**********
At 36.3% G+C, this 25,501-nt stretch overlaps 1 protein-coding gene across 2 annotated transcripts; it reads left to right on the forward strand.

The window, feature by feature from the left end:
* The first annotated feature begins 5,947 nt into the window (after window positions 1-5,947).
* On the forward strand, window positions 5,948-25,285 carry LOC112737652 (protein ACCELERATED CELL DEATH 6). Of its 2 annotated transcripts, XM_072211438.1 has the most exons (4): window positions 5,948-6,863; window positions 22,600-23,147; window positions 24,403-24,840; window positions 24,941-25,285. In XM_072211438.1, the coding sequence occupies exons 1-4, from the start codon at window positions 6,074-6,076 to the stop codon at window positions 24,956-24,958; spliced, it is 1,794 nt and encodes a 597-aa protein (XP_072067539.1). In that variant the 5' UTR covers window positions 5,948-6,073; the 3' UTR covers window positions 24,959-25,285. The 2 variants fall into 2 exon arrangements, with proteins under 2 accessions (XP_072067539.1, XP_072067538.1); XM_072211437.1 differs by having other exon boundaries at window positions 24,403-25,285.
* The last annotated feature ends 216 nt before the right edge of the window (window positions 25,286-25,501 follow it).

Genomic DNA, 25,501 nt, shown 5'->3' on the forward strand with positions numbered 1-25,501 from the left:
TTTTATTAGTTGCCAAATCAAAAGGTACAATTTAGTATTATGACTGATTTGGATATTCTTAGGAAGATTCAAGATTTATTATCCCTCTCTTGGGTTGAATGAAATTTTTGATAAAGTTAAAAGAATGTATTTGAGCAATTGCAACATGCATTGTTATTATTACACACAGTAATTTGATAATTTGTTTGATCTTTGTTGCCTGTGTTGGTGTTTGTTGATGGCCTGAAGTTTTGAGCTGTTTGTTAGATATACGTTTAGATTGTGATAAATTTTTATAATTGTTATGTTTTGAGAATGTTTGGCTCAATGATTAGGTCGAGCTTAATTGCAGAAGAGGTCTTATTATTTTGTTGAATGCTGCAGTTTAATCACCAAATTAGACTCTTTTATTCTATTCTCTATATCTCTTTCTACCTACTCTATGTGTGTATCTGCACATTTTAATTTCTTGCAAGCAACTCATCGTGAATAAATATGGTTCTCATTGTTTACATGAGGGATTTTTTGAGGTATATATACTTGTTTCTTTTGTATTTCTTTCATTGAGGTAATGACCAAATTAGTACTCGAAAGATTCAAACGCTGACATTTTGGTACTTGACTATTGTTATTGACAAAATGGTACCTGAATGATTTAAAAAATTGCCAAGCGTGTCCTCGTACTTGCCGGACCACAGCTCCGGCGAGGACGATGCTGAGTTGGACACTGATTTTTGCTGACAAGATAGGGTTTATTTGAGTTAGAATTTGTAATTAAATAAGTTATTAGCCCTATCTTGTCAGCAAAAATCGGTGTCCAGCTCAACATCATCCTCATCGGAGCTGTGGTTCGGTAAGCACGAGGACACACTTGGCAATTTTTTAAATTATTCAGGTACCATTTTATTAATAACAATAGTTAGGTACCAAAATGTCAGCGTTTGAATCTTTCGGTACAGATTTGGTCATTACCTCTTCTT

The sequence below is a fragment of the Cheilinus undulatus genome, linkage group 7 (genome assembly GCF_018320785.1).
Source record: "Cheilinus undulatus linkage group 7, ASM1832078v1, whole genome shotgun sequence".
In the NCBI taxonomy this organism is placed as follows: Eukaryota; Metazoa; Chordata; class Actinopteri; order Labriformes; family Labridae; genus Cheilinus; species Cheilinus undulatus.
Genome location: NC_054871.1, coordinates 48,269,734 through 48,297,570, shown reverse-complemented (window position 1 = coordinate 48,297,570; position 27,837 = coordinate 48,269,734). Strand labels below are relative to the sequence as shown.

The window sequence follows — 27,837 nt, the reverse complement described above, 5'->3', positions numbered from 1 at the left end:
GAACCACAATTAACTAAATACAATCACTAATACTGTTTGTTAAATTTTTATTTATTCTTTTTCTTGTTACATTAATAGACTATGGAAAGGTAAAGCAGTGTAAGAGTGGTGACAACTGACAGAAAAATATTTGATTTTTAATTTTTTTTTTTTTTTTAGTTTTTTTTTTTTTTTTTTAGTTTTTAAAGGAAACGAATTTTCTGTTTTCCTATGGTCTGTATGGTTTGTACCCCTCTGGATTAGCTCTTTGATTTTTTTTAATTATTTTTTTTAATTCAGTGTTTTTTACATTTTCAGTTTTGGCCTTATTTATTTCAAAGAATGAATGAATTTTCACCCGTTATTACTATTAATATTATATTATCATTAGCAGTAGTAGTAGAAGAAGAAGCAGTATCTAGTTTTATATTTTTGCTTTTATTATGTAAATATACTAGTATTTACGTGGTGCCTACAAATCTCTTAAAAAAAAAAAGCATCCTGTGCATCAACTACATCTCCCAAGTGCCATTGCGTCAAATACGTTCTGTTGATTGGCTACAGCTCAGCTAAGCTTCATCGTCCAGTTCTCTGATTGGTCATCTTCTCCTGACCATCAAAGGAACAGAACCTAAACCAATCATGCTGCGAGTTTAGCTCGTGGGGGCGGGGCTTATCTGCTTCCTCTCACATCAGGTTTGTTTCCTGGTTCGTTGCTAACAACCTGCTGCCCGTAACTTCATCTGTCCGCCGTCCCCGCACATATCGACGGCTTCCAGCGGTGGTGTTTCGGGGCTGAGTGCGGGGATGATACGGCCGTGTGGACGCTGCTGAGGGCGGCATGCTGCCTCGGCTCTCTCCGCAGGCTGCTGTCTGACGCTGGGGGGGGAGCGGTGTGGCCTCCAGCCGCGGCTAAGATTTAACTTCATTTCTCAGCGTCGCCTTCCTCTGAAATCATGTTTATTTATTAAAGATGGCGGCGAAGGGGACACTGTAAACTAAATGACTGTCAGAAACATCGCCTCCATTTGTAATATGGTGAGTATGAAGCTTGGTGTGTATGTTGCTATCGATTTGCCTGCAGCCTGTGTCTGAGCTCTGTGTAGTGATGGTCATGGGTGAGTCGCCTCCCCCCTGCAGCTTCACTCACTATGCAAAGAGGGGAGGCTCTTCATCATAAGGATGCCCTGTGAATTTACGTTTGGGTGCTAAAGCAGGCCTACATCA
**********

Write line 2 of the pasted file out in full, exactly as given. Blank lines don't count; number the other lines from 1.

The window, feature by feature from the left end: